One might be the rarely-spotted local law defense. The FCPA allows otherwise prohibited payments if the "payment, gift, offer, or promise of anything of value that was made, was lawful under the written laws and regulations of the foreign official’s" country. 15 U.S.C. §§ 78dd-1(c)(1), 78dd-2(c)(1) and 78dd-3(c)(1). This affirmative defense -- one of only two -- was added to the FCPA in 1988. But it only works if the payment is legal under the written laws of the country in question -- a hurdle that has rendered the defense practically useless except in industry-specific scenarios, such as drug trials paid for by foreign pharmaceuticals but managed by government-employed doctors.

The Notes to the 1988 House and Senate Conference Agreement say in relation to the local law defense: "The House receded to the Senate, with an amendment to make it an affirmative defense that a payment to a foreign official is 'lawful under the written laws and regulations of the foreign official's country.' [emphasis in original] The Conferees wish to make clear that the absence of written laws in a foreign official's country would not by itself be sufficient to satisfy this defense. In interpreting what is 'lawful under the written laws and regulations,' the Conferees intend that the normal rules of legal construction would apply."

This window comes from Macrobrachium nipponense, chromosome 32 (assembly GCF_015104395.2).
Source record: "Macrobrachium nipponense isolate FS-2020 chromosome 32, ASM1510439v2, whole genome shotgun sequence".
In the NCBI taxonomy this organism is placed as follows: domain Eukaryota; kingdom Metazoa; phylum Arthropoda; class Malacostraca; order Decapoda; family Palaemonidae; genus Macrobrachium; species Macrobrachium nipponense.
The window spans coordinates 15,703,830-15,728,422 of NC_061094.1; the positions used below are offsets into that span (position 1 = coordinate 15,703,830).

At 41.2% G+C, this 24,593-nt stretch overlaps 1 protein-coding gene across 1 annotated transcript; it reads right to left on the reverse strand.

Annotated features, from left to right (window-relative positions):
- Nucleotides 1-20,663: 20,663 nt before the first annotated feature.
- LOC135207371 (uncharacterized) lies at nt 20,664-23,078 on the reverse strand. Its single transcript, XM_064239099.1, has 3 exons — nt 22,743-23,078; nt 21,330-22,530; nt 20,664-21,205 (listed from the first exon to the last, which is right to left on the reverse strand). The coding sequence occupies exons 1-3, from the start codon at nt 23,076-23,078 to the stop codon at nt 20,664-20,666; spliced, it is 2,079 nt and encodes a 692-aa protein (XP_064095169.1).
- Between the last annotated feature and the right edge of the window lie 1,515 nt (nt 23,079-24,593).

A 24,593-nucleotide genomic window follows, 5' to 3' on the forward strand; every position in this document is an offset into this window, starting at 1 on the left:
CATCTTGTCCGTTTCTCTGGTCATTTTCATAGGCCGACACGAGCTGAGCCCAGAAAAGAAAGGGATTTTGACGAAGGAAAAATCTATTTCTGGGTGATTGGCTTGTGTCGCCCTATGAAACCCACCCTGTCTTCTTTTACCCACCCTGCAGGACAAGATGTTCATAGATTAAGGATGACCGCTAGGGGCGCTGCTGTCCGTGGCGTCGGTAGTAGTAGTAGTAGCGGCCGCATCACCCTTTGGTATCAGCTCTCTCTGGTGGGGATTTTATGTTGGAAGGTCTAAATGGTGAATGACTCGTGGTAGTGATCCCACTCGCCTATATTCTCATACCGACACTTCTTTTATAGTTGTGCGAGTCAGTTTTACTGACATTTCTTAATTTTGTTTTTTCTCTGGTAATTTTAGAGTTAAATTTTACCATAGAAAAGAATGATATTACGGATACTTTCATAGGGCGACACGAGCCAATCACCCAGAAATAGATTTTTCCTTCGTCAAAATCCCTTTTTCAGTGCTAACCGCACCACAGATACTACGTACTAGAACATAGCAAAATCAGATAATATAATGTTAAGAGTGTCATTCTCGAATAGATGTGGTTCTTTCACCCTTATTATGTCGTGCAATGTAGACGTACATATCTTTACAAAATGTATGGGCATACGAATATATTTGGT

We doubt there are any laws or regulations now on the books in Saudi Arabia that would expressly permit members of the royal family to earn a commission on arms sales to the government. But would the King issue a decree -- the country is a true monarchy, after all -- that retroactively authorizes and approves the BAE payments? We don't know the answer. But the question is sure to raise issues for Saudi Arabia and its royal family that are well above our pay grade. Meanwhile, we imagine BAE is giving this some serious attention as it plots its potential defense strategy.

View the Notes to the 1988 House and Senate Conference Agreement Here.

Sunday
Nov252007

The U.S. Is Gathering Evidence Against BAE

The U.K. and Saudi governments deny that any laws -- including the U.S. Foreign Corrupt Practices Act -- were broken. But questions persist about the £1 billion payment earlier this year by U.K. defense giant BAE Systems to Prince Bandar, the former Saudi ambassador to the U.S., for brokering his country's purchase of 72 Typhoon jet fighters.